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Sealink the route to economic prosperity

Jan 8, 2014, 10:28 AM | Article By: Osman Kargbo

The perennial constraints faced in the movement of goods and people in the West and Central African regions will soon become a thing of the past, when the Maritime Shipping Operation to cover these regions comes on steam in 2014.

This laudable Sealink project, which is almost at the tail end for implementation, will link all the 15 West African countries and those in Central Africa to facilitate trade and the movement of goods and people, thereby help to grow the economies of these regions.

Behind this inspiring initiative are the Federation of West African Chambers of Commerce and Industry (FEWACCI), which comprises all chambers of commerce in West Africa, and two major partners known as NEXIM Bank of Nigeria and Transimex of Cameroun, with the full support of the ECOWAS Commission.

The modus operandi of the initiative is to set up a transnational company to be owned by investors from all member countries of the regions, with its headquarters in one of the ECOWAS member states and representative offices in these countries.

A private limited liability company to be, the Sealink business operation will be initially opened at 10 ports across its member countries. And to get this laudable initiative up and running, a capital of US$70 million will have to be raised to manage the business and purchase the initial vessels needed to ply across the routes of member countries in order to bring respite to the manifold problems faced by economic operators and people of the region in trying to transport goods, and trade among member countries.

While FEWACCI, NEXIM Bank and Transimex are viably promoting the project, they are only serving as a Special Purpose Vehicle (SPV) to generate the necessary resources for the project to kick-start in 2014. 

After raising the US$70 million through the sale of shares to investors in member countries, the SPV will be dissolved and the business wholly owned by the investors, will put in place a board of directors and a managerial team to run the affairs of the business.

The Sealink project is a unique investment opportunity that has US$70 million worth of shares to be sold across Africa. Its potential is so huge that no-one, especially investors, should afford to be left out of the investment and other benefits inherent in this initiative.

The sale of shares is going to be done by using countries’ GDP as a ratio to equitably allocate shares to each ECOWAS member country.

Shares could be bought in lots of 20,000, equivalent to US$14,000. This or more can be bought by a group of people in The Gambia through the national SPV to be set up under the auspices of the GCCI.

Everyone is encouraged to invest in this project since people with smaller amounts will be given an opportunity to acquire shares through a mechanism that will be worked out between the promoters and the Chambers of Commerce in each member state.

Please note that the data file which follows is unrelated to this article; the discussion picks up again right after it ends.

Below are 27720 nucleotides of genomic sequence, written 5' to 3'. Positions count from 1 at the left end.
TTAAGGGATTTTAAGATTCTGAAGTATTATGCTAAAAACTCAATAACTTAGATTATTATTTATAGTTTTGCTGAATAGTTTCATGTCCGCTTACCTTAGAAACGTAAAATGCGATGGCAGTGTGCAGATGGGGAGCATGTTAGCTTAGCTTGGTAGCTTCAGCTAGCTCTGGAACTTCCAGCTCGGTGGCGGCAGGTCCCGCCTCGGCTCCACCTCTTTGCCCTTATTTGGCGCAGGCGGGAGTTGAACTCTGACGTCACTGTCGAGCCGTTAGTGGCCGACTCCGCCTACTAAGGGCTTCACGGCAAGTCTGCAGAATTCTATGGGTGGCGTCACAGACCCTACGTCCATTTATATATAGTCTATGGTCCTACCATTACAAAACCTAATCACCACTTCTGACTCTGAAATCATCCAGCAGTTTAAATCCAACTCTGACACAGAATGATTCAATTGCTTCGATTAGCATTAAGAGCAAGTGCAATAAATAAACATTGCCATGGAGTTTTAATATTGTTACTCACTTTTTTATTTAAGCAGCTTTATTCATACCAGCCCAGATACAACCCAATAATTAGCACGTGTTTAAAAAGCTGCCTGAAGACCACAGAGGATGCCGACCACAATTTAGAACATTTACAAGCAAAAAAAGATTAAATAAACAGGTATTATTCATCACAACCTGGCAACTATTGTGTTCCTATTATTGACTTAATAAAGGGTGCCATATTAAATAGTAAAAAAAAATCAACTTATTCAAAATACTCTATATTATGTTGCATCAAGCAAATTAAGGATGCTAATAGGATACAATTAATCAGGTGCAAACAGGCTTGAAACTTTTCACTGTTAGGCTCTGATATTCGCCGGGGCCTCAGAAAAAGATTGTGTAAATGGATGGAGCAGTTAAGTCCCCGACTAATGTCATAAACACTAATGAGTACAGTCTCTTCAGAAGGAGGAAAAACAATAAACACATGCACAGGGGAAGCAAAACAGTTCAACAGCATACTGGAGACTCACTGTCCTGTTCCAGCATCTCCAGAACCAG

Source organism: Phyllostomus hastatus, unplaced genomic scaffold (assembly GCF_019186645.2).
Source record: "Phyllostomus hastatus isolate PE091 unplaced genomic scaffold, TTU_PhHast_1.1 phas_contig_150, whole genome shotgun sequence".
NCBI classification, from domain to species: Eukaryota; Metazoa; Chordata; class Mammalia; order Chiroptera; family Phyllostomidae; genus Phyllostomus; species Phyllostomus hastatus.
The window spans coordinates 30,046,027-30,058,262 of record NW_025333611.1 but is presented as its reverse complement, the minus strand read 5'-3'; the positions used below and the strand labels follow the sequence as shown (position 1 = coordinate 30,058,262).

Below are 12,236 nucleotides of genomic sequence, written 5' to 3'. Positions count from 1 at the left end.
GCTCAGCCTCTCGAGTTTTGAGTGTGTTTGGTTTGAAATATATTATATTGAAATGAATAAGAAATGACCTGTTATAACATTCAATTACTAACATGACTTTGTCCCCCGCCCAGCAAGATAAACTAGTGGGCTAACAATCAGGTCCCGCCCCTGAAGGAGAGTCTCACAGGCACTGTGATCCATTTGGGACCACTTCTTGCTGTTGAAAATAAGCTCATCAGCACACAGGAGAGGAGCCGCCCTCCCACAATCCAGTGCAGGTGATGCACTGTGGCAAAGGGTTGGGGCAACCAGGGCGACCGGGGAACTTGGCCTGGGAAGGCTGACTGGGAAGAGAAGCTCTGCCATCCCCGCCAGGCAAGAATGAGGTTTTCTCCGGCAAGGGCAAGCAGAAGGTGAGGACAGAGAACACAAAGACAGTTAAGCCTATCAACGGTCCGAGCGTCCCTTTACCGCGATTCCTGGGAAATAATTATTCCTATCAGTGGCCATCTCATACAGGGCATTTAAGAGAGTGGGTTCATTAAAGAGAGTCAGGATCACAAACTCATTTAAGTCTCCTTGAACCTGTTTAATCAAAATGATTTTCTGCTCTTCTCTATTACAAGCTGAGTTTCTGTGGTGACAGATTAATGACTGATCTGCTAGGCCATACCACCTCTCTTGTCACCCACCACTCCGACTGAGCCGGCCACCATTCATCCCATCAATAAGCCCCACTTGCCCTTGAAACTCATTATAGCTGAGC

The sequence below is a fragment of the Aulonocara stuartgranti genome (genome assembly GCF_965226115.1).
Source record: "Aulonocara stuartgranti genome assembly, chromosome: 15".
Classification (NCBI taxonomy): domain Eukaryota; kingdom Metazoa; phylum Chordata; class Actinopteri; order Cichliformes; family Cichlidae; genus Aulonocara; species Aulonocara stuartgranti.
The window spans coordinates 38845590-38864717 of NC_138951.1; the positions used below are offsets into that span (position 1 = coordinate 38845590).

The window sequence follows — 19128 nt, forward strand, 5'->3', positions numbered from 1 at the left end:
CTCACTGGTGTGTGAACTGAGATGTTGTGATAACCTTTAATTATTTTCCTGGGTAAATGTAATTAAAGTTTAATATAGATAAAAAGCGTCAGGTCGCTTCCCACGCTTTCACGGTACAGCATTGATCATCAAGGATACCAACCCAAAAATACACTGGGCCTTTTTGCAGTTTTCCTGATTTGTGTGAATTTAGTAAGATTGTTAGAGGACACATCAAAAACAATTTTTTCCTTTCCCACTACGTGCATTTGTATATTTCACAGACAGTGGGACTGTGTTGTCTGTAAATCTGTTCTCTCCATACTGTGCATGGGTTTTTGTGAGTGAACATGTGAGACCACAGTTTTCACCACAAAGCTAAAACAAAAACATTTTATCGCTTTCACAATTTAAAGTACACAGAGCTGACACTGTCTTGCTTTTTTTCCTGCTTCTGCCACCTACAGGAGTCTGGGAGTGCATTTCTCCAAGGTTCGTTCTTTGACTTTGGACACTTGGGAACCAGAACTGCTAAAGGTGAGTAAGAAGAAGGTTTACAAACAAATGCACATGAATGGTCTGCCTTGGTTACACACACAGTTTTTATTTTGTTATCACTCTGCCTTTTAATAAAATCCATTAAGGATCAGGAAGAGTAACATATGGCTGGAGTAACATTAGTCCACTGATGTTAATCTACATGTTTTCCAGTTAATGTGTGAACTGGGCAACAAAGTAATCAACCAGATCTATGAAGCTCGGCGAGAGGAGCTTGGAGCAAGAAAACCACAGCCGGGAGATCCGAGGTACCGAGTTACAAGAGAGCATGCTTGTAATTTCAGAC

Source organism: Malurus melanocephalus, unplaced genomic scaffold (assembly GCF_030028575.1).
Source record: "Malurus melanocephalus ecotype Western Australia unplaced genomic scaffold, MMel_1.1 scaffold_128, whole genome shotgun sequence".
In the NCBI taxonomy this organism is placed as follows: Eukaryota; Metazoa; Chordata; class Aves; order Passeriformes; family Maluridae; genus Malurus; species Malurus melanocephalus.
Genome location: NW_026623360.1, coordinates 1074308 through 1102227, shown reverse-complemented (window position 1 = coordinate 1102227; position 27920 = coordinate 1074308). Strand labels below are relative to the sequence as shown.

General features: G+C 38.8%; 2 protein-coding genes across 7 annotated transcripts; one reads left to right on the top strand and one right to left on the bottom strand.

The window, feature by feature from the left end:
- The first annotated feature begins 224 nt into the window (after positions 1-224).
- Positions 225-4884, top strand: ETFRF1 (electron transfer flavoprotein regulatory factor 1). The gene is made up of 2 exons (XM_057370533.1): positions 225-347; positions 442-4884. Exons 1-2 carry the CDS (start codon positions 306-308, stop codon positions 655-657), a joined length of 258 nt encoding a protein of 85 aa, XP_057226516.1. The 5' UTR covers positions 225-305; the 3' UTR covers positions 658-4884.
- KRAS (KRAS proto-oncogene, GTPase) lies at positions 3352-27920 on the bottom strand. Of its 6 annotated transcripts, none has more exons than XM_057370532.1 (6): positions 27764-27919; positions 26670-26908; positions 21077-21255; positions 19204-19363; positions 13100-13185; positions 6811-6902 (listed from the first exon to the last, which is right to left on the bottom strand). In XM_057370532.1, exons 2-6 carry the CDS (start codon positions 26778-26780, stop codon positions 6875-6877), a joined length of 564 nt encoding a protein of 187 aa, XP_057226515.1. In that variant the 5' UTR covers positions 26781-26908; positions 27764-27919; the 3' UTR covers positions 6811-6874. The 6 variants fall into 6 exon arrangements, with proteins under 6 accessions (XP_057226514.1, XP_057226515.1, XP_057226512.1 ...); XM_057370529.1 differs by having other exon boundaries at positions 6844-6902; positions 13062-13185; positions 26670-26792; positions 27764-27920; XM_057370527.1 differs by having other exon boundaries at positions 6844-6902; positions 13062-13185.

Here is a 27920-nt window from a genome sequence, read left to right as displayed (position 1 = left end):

Vision and Mission

The vision for this project is to foster inter-regional maritime passenger and freight services as a catalyst to trade development in and between the sub-regions.

It is therefore out to complement and improve existing transportation (road and airline) services by providing additional capacity and the alternative of ocean transport routes.

While Africa has the lowest intra-continental trade in the world, West Africa, which formed the Economic Community of West African States on 28 May 1975 to promote economic integration through free movement of goods and people, has been suffering from the severe ailment of sub-regional trade deficiency more than every other region of the continent.

Trade across member countries has been seriously impeded due to lack of cooperation in promoting free movement of people and goods, which is largely responsible for the economic backwardness and slow development of the region.

Land and air routes have not really helped either as traders and people find it extremely difficult to  move and trade across the region due to delay and excessive logistical costs encountered by people through the mushrooms of checkpoints and high freight costs they have to grapple with when they venture in regional trade activities.

But with the Sealink project, this inimical situation will be a thing of the past, as countries in the region can grow economically by trading among each other.

Nations would also grow in capital through expanded investment opportunities as well as develop through the increased growth of the middle class level of people, who would be making a lot of income.

The project will open up lots of opportunities because of services the operation will demand. 

There will be new entrants and new companies that will help the economy to grow at every level and every sector and the nation ultimately would benefit from the activities.

Sub-Saharan Africa needs to have her own vessels carrying her own raw materials, her own finished products and her own people; this is important for the region to effectively compete globally.

All interested and potential investors can contact the GCCI for more information on the project.